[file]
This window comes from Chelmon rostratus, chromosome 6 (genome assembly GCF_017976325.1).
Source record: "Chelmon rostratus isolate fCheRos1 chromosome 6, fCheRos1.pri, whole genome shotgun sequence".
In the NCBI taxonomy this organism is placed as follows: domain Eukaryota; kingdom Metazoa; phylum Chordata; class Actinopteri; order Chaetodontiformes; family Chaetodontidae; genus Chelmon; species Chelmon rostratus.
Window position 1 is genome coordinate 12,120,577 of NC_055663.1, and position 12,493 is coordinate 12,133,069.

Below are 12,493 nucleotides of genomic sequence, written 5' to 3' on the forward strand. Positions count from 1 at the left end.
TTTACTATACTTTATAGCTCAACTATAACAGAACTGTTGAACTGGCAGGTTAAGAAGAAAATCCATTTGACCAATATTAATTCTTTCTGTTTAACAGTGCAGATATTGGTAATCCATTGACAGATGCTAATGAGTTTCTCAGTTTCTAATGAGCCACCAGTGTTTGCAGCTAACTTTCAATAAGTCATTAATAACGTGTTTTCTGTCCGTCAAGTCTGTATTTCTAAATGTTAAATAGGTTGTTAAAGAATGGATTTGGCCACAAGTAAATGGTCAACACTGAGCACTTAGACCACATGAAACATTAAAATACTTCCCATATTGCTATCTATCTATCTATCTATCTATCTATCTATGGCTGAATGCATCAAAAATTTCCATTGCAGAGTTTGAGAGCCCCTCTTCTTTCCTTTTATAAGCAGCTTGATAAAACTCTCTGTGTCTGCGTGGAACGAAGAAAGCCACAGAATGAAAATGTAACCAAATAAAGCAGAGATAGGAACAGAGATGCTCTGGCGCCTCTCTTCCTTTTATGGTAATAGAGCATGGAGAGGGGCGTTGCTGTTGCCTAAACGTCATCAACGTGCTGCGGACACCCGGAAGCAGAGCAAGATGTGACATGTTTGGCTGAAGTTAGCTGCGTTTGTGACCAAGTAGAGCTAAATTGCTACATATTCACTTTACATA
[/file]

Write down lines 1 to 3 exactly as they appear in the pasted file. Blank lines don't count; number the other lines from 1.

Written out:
This window comes from Chelmon rostratus, chromosome 6 (genome assembly GCF_017976325.1).
Source record: "Chelmon rostratus isolate fCheRos1 chromosome 6, fCheRos1.pri, whole genome shotgun sequence".
In the NCBI taxonomy this organism is placed as follows: domain Eukaryota; kingdom Metazoa; phylum Chordata; class Actinopteri; order Chaetodontiformes; family Chaetodontidae; genus Chelmon; species Chelmon rostratus.